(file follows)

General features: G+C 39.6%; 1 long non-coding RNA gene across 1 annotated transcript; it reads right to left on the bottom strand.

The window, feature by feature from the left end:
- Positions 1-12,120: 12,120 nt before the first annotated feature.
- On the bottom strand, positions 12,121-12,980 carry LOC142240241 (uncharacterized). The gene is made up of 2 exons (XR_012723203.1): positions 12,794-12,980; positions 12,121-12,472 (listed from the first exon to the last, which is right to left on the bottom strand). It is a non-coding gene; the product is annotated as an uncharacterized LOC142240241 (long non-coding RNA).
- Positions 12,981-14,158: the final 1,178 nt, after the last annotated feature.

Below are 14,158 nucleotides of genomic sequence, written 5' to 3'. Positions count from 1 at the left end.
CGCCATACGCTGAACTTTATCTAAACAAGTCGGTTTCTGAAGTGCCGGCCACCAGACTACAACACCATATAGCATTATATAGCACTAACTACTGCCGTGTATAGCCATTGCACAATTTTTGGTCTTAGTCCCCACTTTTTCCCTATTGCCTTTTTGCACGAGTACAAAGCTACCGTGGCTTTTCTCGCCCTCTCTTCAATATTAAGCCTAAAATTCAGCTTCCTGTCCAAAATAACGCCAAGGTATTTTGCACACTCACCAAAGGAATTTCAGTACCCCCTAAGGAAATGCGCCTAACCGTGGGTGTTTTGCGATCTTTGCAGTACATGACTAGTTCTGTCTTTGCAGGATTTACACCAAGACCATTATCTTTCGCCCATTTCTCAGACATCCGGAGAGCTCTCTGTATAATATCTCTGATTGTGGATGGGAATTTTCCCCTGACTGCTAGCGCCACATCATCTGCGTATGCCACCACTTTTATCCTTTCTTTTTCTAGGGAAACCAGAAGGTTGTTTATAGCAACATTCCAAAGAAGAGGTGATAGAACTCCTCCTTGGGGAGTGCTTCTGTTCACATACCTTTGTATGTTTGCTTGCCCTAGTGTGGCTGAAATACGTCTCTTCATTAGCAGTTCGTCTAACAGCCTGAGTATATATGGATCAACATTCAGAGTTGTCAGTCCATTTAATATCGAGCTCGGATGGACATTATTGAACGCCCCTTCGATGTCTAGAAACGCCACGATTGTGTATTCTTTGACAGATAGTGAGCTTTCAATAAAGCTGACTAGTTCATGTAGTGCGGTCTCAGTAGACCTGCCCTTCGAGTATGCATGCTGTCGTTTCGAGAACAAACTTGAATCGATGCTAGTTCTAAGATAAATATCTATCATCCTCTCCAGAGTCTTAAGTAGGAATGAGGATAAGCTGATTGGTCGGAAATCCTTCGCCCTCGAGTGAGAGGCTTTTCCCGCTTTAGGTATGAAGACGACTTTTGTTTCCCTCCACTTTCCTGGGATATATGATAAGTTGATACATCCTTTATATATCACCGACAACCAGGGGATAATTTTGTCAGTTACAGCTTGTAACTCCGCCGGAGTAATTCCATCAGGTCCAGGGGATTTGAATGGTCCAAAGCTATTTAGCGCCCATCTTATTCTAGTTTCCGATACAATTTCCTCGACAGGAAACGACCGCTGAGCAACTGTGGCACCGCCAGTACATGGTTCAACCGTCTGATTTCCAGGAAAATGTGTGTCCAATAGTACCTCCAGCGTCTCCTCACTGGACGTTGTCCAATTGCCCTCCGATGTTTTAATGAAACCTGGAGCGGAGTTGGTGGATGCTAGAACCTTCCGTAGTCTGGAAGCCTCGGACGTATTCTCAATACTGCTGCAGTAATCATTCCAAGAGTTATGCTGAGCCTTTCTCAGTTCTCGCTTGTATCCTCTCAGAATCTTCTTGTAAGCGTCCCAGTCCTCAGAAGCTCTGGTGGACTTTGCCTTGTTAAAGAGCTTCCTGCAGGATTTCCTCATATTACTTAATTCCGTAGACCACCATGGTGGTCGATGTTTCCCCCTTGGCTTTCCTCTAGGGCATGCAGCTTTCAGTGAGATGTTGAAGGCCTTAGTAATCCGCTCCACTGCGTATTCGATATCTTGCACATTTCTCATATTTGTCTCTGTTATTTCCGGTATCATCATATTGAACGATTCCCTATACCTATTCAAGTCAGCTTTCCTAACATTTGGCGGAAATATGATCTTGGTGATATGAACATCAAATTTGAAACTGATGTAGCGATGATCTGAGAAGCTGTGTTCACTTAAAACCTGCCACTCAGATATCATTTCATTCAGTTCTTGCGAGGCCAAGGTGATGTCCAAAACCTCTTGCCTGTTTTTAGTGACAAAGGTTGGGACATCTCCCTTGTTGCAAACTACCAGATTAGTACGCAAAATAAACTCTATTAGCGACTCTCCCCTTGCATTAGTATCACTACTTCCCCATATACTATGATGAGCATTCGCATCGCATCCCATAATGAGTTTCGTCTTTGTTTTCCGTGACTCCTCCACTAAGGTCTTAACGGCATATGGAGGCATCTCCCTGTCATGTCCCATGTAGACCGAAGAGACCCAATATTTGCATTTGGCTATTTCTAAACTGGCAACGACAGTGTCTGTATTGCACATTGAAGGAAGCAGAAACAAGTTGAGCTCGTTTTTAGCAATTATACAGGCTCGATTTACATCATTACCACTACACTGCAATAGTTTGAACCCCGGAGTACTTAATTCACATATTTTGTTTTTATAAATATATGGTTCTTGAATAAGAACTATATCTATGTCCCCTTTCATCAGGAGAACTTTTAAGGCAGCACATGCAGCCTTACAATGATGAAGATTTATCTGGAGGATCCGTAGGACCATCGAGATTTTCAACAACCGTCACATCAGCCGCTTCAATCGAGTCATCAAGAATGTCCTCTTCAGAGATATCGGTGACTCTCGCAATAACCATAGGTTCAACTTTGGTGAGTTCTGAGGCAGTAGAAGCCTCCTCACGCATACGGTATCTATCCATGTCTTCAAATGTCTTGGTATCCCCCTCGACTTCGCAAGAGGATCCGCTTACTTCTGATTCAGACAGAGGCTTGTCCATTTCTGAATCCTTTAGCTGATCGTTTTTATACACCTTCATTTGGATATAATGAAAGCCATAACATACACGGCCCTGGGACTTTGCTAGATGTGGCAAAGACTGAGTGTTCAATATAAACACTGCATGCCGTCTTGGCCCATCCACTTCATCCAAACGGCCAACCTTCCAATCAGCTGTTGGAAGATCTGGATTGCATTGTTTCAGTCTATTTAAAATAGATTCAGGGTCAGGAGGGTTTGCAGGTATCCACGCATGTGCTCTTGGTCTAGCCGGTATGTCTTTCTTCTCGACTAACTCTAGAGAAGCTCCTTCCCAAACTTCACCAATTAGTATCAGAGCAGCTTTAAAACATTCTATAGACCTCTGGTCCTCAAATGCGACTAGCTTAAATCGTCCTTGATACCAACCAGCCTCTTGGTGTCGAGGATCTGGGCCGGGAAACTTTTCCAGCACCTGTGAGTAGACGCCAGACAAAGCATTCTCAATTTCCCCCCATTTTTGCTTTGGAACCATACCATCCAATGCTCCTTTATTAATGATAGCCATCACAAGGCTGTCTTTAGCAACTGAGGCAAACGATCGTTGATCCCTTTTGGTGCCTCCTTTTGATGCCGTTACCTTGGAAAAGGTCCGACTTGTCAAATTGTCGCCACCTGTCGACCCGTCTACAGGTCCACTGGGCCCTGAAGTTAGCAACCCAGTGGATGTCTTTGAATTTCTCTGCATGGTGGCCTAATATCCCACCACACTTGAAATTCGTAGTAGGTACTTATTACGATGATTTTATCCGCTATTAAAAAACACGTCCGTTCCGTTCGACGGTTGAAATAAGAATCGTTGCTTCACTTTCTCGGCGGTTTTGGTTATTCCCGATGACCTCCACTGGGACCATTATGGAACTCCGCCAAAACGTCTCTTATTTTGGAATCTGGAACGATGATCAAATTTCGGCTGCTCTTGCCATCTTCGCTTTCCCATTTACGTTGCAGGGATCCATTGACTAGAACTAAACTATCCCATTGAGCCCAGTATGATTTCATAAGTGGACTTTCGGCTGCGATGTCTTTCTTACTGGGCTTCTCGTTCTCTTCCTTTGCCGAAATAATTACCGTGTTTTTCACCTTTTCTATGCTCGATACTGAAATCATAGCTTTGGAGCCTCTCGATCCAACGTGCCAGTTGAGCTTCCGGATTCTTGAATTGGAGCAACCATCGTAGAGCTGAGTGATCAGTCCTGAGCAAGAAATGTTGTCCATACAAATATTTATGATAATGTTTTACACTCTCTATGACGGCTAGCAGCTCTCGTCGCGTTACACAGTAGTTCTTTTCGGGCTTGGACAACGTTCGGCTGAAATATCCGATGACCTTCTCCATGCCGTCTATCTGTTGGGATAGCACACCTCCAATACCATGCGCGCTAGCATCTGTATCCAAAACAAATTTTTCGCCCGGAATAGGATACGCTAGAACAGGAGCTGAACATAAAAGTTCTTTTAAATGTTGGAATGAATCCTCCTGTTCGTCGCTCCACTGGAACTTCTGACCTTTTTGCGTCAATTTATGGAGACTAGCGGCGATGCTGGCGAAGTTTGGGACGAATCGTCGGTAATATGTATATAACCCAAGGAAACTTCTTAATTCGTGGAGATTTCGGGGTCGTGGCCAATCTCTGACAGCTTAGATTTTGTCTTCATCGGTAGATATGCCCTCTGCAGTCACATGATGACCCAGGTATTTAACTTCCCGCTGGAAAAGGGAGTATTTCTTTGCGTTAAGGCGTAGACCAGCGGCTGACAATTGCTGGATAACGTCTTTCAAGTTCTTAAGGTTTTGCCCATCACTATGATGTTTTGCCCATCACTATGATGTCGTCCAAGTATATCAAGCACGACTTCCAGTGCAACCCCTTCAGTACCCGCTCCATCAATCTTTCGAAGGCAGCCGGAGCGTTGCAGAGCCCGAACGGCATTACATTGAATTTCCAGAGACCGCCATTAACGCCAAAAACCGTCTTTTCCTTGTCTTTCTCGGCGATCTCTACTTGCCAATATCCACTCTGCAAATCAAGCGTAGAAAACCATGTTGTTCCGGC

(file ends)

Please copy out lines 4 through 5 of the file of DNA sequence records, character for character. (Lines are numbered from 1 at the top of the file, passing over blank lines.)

- On the bottom strand, positions 12,121-12,980 carry LOC142240241 (uncharacterized). The gene is made up of 2 exons (XR_012723203.1): positions 12,794-12,980; positions 12,121-12,472 (listed from the first exon to the last, which is right to left on the bottom strand). It is a non-coding gene; the product is annotated as an uncharacterized LOC142240241 (long non-coding RNA).
- Positions 12,981-14,158: the final 1,178 nt, after the last annotated feature.